“I’ve been living in a mosquito net fixing culverts all week,” said J.T. Robinson over speakerphone through the aforementioned mesh headwear. “But I get to leave early today to meet some volunteers to work on mountain bike trails at Silver Lake.”
Robinson was unceremoniously digging through mud, managing trail erosion and dodging West Nile in the barely perceptible rolling hills around his hometown of Wilmot, Wisconsin. Erosion management isn’t glamorous, and Robinson wasn’t artfully crafting some shreddable berm or lofty tabletop. He was up to his ankles in grimy runoff stacking rocks so water from an intermittent stream flowed neatly through a corrugated pipe.
Not so long ago, trails greater than this one lured Robinson from his Midwestern hometown to bigger mountains out West, following a path well-trod by skiers, raft guides, climbers and many other outdoor enthusiasts. Yet, after a dozen years living in Utah and adventuring some of the planet’s most iconic mountain ranges, Robinson found his way back to the topographic doldrums of youth in 2018. He dreams of transforming Wilmot, Wisconsin, into a mountain bike destination, like Fruita, Colorado, or Bentonville, Arkansas. But it takes a lot more than digging a couple new trails in the woods to create the next fat-tire hot spot. Doing so requires cultivating an ardent, interconnected community centered around mountain biking while building the infrastructure to support a vibrant local economy. Put that way, battling a few thousand mosquitos sounds like the easy part.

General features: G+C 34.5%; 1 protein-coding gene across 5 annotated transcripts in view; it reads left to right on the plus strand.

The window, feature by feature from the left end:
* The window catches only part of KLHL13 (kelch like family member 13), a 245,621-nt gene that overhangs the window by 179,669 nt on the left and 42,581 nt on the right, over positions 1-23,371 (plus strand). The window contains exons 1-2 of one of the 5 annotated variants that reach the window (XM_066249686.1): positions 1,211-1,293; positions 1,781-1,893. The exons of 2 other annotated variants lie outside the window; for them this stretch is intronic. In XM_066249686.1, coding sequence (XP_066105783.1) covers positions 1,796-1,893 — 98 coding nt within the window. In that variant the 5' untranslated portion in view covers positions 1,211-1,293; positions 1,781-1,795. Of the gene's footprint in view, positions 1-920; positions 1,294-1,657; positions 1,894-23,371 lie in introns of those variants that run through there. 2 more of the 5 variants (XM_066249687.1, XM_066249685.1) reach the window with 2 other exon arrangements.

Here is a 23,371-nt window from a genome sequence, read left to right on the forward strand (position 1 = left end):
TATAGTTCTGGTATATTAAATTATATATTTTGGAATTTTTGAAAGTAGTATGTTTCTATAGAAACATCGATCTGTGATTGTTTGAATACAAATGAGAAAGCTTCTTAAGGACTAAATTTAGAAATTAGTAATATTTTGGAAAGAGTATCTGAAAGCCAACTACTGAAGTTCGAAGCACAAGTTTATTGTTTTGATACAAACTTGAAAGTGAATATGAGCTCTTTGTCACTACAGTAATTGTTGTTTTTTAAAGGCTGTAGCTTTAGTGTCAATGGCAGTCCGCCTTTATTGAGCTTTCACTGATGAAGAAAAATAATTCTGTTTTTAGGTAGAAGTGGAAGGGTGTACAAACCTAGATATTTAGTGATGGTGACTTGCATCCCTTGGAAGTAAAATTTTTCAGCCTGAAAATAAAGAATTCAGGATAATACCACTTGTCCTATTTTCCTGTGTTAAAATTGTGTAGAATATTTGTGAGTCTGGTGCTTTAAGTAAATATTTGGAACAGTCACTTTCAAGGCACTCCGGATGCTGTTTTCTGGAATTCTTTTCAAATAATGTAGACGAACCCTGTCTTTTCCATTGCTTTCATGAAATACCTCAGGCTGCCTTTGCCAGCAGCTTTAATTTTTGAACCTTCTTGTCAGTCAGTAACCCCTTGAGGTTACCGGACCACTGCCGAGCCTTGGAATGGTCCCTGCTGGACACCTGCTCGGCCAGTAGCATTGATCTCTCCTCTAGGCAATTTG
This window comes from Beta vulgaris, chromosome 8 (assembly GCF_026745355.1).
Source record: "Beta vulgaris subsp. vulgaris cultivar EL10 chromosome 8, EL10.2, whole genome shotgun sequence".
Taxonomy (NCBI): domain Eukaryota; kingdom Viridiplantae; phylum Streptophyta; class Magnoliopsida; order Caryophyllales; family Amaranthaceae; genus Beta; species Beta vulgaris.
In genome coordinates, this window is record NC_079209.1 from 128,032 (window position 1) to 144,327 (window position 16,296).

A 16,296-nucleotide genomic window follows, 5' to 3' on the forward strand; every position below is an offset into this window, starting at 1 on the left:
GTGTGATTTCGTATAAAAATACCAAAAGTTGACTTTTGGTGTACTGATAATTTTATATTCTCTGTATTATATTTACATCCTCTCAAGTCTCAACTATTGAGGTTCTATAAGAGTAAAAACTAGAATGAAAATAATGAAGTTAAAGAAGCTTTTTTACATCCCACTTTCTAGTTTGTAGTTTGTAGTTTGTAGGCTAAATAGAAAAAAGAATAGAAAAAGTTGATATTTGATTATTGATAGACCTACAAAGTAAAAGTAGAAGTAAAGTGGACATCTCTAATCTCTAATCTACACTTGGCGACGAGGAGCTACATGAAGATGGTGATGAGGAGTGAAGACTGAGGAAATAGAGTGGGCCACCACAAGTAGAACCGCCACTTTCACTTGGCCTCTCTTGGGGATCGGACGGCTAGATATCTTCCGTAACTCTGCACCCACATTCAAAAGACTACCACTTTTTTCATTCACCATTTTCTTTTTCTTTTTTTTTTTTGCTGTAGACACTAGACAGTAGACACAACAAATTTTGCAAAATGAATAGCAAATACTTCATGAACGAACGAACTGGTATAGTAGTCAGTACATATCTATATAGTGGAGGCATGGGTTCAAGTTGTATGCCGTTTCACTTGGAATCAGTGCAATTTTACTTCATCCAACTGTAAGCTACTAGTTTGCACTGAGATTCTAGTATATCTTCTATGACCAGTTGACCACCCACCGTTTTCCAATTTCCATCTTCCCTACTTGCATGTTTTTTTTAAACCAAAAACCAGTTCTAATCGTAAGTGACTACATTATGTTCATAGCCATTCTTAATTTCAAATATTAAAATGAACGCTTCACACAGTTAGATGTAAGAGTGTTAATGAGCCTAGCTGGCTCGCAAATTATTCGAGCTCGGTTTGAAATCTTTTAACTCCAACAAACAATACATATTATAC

“I’m a natural born rambler, which has taken me to all corners of the world, but Wisconsin will always be my home,” said Robinson. “I realized the greatest gift I can bring back to the place that’s given so much to me and my family is a vision for a sustainable future, one based on outdoor recreation.”
In Utah, Robinson was a professional skier and guide. He went to Weber State for college and was too enamored with the landscape to leave. He’s had epic adventures through Alaskan peaks, Japanese volcanoes and the Austrian Alps—big mountains compared to Wilmot’s ski hill with a paltry 200 vertical feet. During all that wandering, however, Robinson noticed the best trails aren’t always the ones with the most vertical.
Southeast Wisconsin is home to plenty of densely forested, rolling terrain for punchy climbs and descents like Robinson had encountered at Phil’s Trail in Bend, Oregon, or at Phil’s World Trail in Cortez, Colorado. With ample moisture in the dirt making for a great building and riding surface, Robinson figured motivated trailbuilders could eke every last nuance out of the available landscape. Until recently, though, there weren’t any mountain bike trails to speak of, let alone a group of locals devoted enough to donate a rainy afternoon working on them.